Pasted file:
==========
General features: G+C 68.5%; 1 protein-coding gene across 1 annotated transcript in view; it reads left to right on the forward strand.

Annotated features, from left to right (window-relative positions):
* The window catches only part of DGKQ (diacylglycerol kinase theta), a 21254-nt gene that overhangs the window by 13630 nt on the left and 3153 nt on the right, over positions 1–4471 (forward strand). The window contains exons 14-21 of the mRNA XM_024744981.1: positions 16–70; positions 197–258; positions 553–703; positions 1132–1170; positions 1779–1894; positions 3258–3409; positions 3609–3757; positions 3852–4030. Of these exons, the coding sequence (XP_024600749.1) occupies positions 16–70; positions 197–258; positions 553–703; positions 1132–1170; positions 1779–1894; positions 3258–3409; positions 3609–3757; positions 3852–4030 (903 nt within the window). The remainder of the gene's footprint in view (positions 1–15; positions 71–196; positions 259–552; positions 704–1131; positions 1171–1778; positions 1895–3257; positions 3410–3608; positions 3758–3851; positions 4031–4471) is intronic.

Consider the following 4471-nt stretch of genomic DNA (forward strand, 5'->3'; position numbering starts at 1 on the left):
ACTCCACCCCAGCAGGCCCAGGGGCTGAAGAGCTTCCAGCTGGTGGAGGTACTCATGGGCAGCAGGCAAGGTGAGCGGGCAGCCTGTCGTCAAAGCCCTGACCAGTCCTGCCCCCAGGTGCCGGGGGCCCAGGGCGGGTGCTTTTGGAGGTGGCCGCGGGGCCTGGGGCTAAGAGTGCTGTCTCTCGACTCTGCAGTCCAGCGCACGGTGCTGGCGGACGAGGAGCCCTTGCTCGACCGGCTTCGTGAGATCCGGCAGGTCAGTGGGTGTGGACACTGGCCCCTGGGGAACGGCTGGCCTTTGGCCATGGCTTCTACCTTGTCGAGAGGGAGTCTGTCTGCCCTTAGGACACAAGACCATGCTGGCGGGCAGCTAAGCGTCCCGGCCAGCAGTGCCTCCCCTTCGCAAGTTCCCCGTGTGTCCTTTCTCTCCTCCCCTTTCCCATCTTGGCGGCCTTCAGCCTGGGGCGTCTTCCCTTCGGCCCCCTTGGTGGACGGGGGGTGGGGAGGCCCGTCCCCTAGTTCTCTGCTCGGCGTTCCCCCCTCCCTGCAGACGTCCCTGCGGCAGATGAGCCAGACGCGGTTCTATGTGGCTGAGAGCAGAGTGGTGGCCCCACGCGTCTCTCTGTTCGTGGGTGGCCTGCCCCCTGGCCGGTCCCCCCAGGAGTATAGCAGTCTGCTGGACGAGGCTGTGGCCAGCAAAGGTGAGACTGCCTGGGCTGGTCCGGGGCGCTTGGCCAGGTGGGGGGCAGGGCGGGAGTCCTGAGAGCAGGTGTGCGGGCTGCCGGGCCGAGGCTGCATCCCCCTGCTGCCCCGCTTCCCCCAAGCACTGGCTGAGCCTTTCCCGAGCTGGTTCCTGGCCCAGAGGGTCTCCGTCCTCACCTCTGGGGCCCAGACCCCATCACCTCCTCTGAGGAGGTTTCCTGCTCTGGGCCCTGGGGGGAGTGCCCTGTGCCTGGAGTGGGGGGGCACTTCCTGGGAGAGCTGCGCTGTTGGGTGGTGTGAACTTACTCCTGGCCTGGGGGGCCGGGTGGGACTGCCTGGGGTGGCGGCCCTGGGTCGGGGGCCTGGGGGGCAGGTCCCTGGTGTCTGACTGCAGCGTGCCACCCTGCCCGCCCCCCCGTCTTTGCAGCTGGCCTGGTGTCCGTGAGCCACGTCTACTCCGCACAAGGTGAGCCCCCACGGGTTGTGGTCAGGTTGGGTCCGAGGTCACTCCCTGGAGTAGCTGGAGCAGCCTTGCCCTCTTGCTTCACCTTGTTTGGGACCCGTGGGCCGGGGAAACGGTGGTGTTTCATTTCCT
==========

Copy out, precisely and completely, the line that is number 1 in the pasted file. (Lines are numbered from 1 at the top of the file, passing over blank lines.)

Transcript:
General features: G+C 68.5%; 1 protein-coding gene across 1 annotated transcript in view; it reads left to right on the forward strand.